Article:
An ancient đàn đá at the Vietnamese Institute of Musicology in Hanoi. Mike Adcock
In April of 2015, farmer Pham Dinh Huyen of Quang Binh, Vietnam set to work on his new fishpond. He had barely started digging when his shovel hit a rock. He pried it out and put it aside, but then he hit another, and another. Eventually, he had 20—large, oblong slabs of various sizes, some of them pointed at the ends.
So he did what you do when, in Vietnam, you find a bunch of weird rocks all together—he hit each one with the flat of his shovel, and listened. And lo and behold, they rang out clearly, in varying tones. He called his local museum, and they confirmed his suspicions—Huyen’s future fishpond was a musical graveyard. He had dug up one of Vietnam’s many ancient lithophones.
Rocks, to most of us, seem cold, inert, and boring. Across time and all over the globe, though, people have taken them and made them sing. The lithophone—a set of ringing stones carved and arranged to allow for musical performance—can be found everywhere from Scandinavia to Indonesia, says Mike Adcock, a musician and lithophone enthusiast who has spent years compiling a book on the subject. In Argentina, they’re carved out of quartz; in Namibia, pounded into large boulders. Some researchers even think Stonehenge is a giant lithophone.
In Vietnam, they’re called đàn đá’. Most are chunks of volcanic rock or of schist, a kind of layered slate, that have been carved into a more sonorous shape. Experts think they date back anywhere from 3000 to 10,000 years—younger than the pan pipe, but older than anything with strings. As more and more pop up all over Vietnam, archaeologists attempt to solve the many mysteries that dog them, and musicians figure out how to add their unique tones to an already-rich folk tradition.
The first đàn đá discovery occured in 1949, when a group of construction workers in the Central Highlands dug up eleven stone slabs. The stones were vertically oriented and huddled together, and word of the strange find soon spread to a nearby town, Ndut Lien Krak, where ethnologist Georges Condominas was living and working. As Adcock describes in a recent paper, Condominas was drinking rice beer with some friends when they got to talking about the stones, and, intrigued, he asked to go see them. He obtained permission to bring them with him back to France, where he sent them to the Musée de l’Homme.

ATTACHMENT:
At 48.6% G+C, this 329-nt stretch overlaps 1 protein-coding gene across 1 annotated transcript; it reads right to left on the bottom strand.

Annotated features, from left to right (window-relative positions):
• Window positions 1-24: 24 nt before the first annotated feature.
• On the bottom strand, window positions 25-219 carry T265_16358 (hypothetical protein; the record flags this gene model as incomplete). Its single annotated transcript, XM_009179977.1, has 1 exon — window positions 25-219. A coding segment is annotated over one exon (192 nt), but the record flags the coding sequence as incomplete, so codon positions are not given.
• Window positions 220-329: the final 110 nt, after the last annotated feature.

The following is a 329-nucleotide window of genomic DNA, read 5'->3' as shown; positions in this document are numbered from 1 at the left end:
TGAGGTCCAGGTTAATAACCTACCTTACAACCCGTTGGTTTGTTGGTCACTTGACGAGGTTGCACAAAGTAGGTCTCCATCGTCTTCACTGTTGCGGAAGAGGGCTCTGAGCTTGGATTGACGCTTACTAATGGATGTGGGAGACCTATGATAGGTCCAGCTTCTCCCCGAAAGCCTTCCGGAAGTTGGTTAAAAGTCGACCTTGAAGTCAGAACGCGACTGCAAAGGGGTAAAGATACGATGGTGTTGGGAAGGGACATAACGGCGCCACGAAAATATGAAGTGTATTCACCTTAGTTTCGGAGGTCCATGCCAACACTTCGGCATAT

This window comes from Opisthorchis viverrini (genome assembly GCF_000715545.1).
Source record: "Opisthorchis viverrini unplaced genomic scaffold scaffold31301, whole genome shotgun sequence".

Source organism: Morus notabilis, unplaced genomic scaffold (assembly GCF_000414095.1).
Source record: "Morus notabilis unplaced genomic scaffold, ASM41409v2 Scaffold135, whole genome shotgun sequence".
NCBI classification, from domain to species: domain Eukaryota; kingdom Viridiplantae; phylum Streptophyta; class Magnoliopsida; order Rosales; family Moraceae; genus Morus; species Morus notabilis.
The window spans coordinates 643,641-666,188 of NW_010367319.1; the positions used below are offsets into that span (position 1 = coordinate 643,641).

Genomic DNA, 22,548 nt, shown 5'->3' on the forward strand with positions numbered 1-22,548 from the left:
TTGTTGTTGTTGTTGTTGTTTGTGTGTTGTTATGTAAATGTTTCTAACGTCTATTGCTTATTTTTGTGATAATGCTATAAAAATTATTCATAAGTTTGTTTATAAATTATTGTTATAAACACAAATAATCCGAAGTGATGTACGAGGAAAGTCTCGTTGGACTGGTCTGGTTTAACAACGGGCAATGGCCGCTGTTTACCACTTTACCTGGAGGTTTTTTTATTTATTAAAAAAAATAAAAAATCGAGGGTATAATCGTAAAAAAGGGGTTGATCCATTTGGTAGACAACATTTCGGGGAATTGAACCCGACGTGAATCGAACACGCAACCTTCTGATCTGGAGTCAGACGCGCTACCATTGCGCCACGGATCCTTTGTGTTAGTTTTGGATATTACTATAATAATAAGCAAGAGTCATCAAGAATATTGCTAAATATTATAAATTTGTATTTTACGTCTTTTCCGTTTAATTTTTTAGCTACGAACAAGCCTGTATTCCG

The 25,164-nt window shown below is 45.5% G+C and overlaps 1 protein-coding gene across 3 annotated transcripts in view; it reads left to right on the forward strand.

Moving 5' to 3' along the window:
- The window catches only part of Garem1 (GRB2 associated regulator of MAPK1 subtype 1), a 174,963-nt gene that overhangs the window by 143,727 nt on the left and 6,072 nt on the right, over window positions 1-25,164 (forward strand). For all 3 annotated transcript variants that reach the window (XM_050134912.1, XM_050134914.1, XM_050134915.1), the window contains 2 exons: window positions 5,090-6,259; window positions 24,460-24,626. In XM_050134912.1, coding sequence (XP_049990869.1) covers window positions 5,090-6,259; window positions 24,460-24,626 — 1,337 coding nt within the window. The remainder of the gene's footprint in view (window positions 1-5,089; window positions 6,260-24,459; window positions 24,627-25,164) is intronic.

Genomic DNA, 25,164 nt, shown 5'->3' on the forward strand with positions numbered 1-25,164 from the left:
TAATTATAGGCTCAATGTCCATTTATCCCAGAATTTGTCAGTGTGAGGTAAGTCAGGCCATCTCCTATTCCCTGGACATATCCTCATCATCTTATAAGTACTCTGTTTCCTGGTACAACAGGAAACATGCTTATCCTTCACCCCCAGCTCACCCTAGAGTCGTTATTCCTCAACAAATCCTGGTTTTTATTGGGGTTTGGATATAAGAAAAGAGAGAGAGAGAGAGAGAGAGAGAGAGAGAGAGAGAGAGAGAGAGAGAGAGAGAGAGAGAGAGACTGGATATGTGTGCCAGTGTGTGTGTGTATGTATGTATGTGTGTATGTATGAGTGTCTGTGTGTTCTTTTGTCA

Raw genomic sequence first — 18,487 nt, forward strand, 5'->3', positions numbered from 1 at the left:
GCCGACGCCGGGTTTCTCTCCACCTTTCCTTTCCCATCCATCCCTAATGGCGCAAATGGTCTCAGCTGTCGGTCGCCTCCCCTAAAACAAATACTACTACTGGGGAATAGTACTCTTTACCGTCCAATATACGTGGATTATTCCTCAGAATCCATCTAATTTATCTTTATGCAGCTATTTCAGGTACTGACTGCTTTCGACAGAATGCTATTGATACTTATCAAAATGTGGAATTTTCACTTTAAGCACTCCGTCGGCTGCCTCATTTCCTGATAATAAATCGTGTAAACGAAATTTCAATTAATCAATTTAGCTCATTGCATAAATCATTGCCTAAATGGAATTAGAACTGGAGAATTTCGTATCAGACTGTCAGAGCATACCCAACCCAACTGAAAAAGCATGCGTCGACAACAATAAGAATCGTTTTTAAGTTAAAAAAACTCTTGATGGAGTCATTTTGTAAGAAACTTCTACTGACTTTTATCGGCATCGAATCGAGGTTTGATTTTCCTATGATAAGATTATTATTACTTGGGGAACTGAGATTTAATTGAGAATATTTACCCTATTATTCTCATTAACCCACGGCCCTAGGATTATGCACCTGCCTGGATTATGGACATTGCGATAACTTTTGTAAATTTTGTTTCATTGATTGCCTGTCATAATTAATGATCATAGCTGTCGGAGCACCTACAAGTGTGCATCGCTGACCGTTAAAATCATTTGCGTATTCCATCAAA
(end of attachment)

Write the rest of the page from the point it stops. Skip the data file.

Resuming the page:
Archaeologists, historians, and anthropologists puzzled over the stones, until someone decided to put them in order from largest to smallest, and lay them over a pair of supports, like a xylophone. “It immediately became apparent…that this was undoubtedly a musical instrument,” New Scientist wrote in 1957. “It was possible to play tunes on them ranging from a simplified version of Claire de Lune to Pop Goes the Weasel.” The markings on them were identified as remnants of the tuning process.
This initial đàn đá is, like so many colonial-era artifacts, still in Paris. But since its identification, more and more have turned up. Experts seek them out on archaeological digs, but laypeople also find them while planting yams and, like Huyen, building fishponds. A musician named Pham Van Phuong, who actively seeks them, has found five separate sets in one stream, and other amateurs go out đàn đá-hunting in their spare time, the way New Englanders look for arrowheads.”It’s like people lugging around metal detectors,” Adcock says. “Everyone wants to go out and find something really genuine and discover it.”